We do not emphasise on aesthetic or artistic value.  Rather, we allow everyone to make music in a safe and supportive environment.  We help each other.  We drink together.  We eat together.  We celebrate together on our achievements.  You can call it "Recreational Music Making". 

Brief history of SmoothStream Band

At that time in 2004, mental health issues for Asian ethnic minority groups such as Burmese, Vietnamese, Indonesian and Khmer/Kampuchean/Cambodian are the greatest concern, because they are more vulnerable to culture shock and higher degree of social isolation (Ho, Au, Bedford, & Cooper, 2003).  So, I tried to help Burmese by recruiting them into the band.  You will see a lot of Burmese names in 'Our Sponsors' page where you will see their generosity.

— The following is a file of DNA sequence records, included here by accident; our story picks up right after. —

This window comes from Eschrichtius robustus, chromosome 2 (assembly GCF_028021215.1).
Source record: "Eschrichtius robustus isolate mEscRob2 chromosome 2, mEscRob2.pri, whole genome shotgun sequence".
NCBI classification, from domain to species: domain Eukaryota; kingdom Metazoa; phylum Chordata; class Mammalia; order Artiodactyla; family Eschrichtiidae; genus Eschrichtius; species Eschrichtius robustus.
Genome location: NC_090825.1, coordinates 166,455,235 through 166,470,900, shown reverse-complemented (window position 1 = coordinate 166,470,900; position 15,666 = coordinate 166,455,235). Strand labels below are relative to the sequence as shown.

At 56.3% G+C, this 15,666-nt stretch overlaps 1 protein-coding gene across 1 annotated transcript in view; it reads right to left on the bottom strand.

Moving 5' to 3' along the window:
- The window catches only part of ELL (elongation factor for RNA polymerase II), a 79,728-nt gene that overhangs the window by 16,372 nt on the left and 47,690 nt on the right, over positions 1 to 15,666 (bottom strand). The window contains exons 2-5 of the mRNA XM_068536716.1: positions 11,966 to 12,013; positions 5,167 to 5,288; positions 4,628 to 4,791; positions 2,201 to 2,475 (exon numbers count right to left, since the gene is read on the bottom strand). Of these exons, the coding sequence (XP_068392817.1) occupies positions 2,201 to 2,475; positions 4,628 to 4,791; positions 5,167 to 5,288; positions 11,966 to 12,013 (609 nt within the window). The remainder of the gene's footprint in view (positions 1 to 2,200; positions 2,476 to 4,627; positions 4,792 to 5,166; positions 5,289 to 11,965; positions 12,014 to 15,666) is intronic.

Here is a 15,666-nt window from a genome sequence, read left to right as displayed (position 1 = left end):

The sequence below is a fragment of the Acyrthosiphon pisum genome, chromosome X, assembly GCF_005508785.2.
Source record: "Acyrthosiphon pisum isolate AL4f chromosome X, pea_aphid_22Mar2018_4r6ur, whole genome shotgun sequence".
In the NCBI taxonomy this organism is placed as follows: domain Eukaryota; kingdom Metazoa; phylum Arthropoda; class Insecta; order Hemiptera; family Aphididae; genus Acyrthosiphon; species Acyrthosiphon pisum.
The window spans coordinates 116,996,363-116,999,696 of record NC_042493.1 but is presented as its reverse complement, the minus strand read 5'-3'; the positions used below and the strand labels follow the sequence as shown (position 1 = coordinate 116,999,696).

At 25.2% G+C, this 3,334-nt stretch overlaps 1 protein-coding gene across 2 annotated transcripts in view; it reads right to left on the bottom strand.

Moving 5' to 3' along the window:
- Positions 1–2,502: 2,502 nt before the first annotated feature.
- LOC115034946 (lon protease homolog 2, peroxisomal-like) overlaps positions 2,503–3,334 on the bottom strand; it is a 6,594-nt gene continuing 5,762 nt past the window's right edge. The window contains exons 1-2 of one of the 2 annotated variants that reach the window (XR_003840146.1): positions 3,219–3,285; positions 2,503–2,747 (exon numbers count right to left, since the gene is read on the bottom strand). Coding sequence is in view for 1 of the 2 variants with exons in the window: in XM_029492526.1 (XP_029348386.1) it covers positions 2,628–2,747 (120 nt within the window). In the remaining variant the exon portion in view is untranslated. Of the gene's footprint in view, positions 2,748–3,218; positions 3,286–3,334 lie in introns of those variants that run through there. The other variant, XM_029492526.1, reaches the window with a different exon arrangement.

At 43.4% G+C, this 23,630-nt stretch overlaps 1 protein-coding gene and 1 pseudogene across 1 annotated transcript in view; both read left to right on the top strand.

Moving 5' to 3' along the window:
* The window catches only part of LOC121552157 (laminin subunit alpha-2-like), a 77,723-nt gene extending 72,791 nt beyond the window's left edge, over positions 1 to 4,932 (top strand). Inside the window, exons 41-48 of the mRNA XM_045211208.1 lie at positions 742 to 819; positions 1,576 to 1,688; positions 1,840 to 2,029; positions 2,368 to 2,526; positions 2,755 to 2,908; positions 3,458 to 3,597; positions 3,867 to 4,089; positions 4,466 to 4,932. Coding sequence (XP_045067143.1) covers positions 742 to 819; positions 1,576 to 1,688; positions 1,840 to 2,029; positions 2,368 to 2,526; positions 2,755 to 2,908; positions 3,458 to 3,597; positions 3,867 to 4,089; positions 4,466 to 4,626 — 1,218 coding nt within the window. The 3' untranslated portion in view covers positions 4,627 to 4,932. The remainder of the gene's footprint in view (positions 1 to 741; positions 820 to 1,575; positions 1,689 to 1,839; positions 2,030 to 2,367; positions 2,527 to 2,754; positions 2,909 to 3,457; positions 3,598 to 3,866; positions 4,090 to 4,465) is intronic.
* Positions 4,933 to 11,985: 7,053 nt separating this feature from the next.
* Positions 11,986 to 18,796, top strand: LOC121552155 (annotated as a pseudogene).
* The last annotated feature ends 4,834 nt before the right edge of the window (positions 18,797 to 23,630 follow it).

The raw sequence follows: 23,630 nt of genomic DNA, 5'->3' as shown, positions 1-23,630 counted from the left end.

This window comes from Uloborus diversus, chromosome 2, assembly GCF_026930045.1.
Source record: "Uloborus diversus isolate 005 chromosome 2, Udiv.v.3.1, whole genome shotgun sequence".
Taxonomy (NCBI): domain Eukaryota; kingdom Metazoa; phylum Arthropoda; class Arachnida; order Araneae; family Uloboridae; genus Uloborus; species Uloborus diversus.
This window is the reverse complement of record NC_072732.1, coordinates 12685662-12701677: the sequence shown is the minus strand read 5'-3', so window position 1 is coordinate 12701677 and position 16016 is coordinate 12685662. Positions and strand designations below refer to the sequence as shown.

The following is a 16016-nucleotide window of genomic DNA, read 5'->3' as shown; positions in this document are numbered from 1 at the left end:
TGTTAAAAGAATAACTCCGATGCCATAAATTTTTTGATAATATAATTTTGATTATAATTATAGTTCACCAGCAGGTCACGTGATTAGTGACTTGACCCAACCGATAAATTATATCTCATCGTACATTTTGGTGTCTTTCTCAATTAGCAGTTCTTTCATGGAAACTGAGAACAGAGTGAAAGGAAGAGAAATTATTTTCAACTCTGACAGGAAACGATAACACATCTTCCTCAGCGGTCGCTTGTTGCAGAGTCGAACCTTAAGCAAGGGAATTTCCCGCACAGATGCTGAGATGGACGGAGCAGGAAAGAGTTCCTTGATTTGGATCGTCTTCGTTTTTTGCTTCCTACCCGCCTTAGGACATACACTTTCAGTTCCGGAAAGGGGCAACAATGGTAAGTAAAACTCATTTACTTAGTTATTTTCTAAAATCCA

Since the beginning of 2006, faces have been changing in the band and it is more and more like a salad bowl with different textures and colours.  However, SmoothStream still keeps rolling and singing to pursue happiness, which is the new domain of the 21st Century Public Health.  I would say our band is to make somebody happy and to make somebody strong.      

SmoothStream © 2008
Last Updated 20/06/2008

Graphic Design by Round the Bend Wizards